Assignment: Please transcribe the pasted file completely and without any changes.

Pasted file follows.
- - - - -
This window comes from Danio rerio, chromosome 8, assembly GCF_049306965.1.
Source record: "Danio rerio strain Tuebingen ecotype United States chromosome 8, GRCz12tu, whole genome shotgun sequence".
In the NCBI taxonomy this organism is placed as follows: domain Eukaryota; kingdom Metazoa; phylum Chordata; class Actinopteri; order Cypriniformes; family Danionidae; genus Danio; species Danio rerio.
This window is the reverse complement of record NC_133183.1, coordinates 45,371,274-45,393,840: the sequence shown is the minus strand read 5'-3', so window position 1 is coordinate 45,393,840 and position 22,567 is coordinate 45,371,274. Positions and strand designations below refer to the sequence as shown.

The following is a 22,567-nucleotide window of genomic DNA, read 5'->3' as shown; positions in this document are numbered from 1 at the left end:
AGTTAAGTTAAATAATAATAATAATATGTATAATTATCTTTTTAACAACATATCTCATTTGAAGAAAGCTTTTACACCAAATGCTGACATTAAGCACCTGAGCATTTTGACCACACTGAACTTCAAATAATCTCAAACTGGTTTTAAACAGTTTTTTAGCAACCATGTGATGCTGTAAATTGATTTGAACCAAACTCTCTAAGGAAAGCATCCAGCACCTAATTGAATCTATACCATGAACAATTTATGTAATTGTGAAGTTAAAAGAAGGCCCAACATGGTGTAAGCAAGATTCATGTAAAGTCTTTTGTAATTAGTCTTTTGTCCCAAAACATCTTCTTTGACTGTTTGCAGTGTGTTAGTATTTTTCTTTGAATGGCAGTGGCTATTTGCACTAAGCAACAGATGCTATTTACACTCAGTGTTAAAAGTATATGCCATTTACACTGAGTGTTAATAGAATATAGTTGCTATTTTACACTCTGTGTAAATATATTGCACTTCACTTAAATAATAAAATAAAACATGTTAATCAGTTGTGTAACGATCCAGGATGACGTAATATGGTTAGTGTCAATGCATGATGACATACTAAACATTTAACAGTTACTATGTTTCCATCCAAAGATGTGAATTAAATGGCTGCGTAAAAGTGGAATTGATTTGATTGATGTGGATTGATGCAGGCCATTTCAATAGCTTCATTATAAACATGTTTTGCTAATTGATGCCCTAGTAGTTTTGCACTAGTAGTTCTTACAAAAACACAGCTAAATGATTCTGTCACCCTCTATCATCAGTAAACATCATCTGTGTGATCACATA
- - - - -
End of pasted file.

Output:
This window comes from Danio rerio, chromosome 8, assembly GCF_049306965.1.
Source record: "Danio rerio strain Tuebingen ecotype United States chromosome 8, GRCz12tu, whole genome shotgun sequence".
In the NCBI taxonomy this organism is placed as follows: domain Eukaryota; kingdom Metazoa; phylum Chordata; class Actinopteri; order Cypriniformes; family Danionidae; genus Danio; species Danio rerio.
This window is the reverse complement of record NC_133183.1, coordinates 45,371,274-45,393,840: the sequence shown is the minus strand read 5'-3', so window position 1 is coordinate 45,393,840 and position 22,567 is coordinate 45,371,274. Positions and strand designations below refer to the sequence as shown.

The following is a 22,567-nucleotide window of genomic DNA, read 5'->3' as shown; positions in this document are numbered from 1 at the left end:
AGTTAAGTTAAATAATAATAATAATATGTATAATTATCTTTTTAACAACATATCTCATTTGAAGAAAGCTTTTACACCAAATGCTGACATTAAGCACCTGAGCATTTTGACCACACTGAACTTCAAATAATCTCAAACTGGTTTTAAACAGTTTTTTAGCAACCATGTGATGCTGTAAATTGATTTGAACCAAACTCTCTAAGGAAAGCATCCAGCACCTAATTGAATCTATACCATGAACAATTTATGTAATTGTGAAGTTAAAAGAAGGCCCAACATGGTGTAAGCAAGATTCATGTAAAGTCTTTTGTAATTAGTCTTTTGTCCCAAAACATCTTCTTTGACTGTTTGCAGTGTGTTAGTATTTTTCTTTGAATGGCAGTGGCTATTTGCACTAAGCAACAGATGCTATTTACACTCAGTGTTAAAAGTATATGCCATTTACACTGAGTGTTAATAGAATATAGTTGCTATTTTACACTCTGTGTAAATATATTGCACTTCACTTAAATAATAAAATAAAACATGTTAATCAGTTGTGTAACGATCCAGGATGACGTAATATGGTTAGTGTCAATGCATGATGACATACTAAACATTTAACAGTTACTATGTTTCCATCCAAAGATGTGAATTAAATGGCTGCGTAAAAGTGGAATTGATTTGATTGATGTGGATTGATGCAGGCCATTTCAATAGCTTCATTATAAACATGTTTTGCTAATTGATGCCCTAGTAGTTTTGCACTAGTAGTTCTTACAAAAACACAGCTAAATGATTCTGTCACCCTCTATCATCAGTAAACATCATCTGTGTGATCACATA